Video by Joe O'Neill
by MaryAlice Bitts-Jackson
Former economics major John Michael Paz ’78 was a junior at Dickinson when he took a Thanksgiving-break trip that would steer his professional life. His father, John Sr., was a construction engineer and was considering importing English-made diesel pumps. He invited his son to check out an English pump factory; perhaps he’d like to take on the project after graduation?
“I was thinking of going to grad school for my M.B.A., so I wasn’t sure that I wanted to take that route,” Paz recalls. “So I went to three of my professors to ask their advice. And they all said that if I had a chance to start my own company, I should take that chance.”
Paz ran with that advice and became an award-winning business consultant and founder of the multimillion-dollar, international company, Godwin Pumps. In November, he returned to campus to talk with students who are interested in following a similar path to entrepreneurial success.
Paz’s company began as a three-employee, 18-pump operation, headquartered in a shared office. He rented English-made pumps and developed a box to encase them, reducing noise pollution on work sites. Within a few years, he’d secured exclusive import rights for 13 sites in the U.S. and, seven years after graduating from Dickinson, Paz made his first million in sales and built a new office building.
Paz opened his first U.S. branch in 1989, and by the dawn of the new century, he had 12 branches and 90 employees (including four directors, all hired in the same year), and was the head of Godwin Pumps America. By the time Godwin Pumps in England was sold to a large company in 2000, Paz was ready to acquire it. The following year, he became head of the biggest distributor of his product in the world, with 26 locations globally and 600 employees (he later purchased a jet to make site-to-site travel easier).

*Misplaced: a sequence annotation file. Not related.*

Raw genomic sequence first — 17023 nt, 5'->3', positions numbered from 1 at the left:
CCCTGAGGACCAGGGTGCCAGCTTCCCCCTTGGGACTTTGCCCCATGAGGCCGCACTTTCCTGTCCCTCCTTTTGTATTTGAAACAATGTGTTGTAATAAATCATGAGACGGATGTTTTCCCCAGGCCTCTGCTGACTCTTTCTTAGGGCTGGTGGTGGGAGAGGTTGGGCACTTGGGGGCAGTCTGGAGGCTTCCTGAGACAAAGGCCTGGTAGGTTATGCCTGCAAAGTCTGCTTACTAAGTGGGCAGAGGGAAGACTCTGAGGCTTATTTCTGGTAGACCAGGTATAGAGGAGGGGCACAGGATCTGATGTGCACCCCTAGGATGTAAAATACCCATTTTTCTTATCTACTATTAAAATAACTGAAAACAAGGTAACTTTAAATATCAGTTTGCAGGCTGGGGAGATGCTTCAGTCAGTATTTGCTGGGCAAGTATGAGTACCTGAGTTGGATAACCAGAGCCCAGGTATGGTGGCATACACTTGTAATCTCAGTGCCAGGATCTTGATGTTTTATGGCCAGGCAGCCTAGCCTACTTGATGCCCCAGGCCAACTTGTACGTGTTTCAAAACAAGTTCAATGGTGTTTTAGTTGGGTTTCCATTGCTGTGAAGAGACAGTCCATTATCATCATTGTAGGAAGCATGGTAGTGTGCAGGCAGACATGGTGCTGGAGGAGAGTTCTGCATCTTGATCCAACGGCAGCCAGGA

In 2010 Paz retired after selling Godwin Pumps. He now manages a real-estate company and serves as a leadership consultant. He received Ernst & Young’s Entrepreneur of the Year Lifetime Achievement Award in 2005.
In his recent talk with students, Paz stressed the need to innovate, hire wisely, cultivate mentorships, grow a business with cash whenever possible and find passion in one’s work. Asked what lessons he learned as an undergraduate that served him well, he said that being nimble and finding talented employees with shared passions are key.
“At Dickinson, I learned to be a broader-minded person, and I learned to think differently,” he said. “And the contacts I made have helped me connect with good people every step of the way.”
Published December 11, 2015